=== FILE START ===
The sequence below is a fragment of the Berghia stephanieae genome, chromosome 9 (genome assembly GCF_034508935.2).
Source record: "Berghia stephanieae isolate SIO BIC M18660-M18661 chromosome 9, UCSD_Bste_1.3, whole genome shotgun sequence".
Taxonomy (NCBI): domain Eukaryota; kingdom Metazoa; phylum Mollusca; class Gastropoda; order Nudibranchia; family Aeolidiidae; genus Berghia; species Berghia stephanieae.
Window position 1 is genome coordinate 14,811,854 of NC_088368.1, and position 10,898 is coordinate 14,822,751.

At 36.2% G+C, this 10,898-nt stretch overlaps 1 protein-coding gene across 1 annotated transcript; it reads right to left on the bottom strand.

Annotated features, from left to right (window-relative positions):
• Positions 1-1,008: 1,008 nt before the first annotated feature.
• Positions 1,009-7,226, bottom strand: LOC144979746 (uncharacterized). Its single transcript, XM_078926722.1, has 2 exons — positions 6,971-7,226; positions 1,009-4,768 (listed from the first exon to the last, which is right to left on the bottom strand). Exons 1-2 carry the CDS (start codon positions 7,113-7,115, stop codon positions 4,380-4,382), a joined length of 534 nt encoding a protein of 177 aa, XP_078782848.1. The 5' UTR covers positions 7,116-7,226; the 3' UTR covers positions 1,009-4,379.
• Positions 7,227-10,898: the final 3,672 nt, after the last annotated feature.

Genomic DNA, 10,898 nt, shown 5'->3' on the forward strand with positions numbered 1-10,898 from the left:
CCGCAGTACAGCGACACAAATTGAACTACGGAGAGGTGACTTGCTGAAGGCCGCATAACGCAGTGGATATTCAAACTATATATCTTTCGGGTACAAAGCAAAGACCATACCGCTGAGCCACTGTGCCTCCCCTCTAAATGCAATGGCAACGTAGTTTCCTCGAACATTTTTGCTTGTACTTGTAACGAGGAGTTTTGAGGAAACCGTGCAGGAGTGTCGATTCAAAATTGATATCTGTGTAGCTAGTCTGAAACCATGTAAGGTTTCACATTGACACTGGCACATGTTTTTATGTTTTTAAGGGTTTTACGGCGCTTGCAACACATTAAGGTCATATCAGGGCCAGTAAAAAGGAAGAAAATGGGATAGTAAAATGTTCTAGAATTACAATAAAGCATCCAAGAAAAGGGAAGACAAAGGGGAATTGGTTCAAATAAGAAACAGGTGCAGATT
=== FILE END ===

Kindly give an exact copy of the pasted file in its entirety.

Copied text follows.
The sequence below is a fragment of the Berghia stephanieae genome, chromosome 9 (genome assembly GCF_034508935.2).
Source record: "Berghia stephanieae isolate SIO BIC M18660-M18661 chromosome 9, UCSD_Bste_1.3, whole genome shotgun sequence".
Taxonomy (NCBI): domain Eukaryota; kingdom Metazoa; phylum Mollusca; class Gastropoda; order Nudibranchia; family Aeolidiidae; genus Berghia; species Berghia stephanieae.
Window position 1 is genome coordinate 14,811,854 of NC_088368.1, and position 10,898 is coordinate 14,822,751.

At 36.2% G+C, this 10,898-nt stretch overlaps 1 protein-coding gene across 1 annotated transcript; it reads right to left on the bottom strand.

Annotated features, from left to right (window-relative positions):
• Positions 1-1,008: 1,008 nt before the first annotated feature.
• Positions 1,009-7,226, bottom strand: LOC144979746 (uncharacterized). Its single transcript, XM_078926722.1, has 2 exons — positions 6,971-7,226; positions 1,009-4,768 (listed from the first exon to the last, which is right to left on the bottom strand). Exons 1-2 carry the CDS (start codon positions 7,113-7,115, stop codon positions 4,380-4,382), a joined length of 534 nt encoding a protein of 177 aa, XP_078782848.1. The 5' UTR covers positions 7,116-7,226; the 3' UTR covers positions 1,009-4,379.
• Positions 7,227-10,898: the final 3,672 nt, after the last annotated feature.

Genomic DNA, 10,898 nt, shown 5'->3' on the forward strand with positions numbered 1-10,898 from the left:
CCGCAGTACAGCGACACAAATTGAACTACGGAGAGGTGACTTGCTGAAGGCCGCATAACGCAGTGGATATTCAAACTATATATCTTTCGGGTACAAAGCAAAGACCATACCGCTGAGCCACTGTGCCTCCCCTCTAAATGCAATGGCAACGTAGTTTCCTCGAACATTTTTGCTTGTACTTGTAACGAGGAGTTTTGAGGAAACCGTGCAGGAGTGTCGATTCAAAATTGATATCTGTGTAGCTAGTCTGAAACCATGTAAGGTTTCACATTGACACTGGCACATGTTTTTATGTTTTTAAGGGTTTTACGGCGCTTGCAACACATTAAGGTCATATCAGGGCCAGTAAAAAGGAAGAAAATGGGATAGTAAAATGTTCTAGAATTACAATAAAGCATCCAAGAAAAGGGAAGACAAAGGGGAATTGGTTCAAATAAGAAACAGGTGCAGATT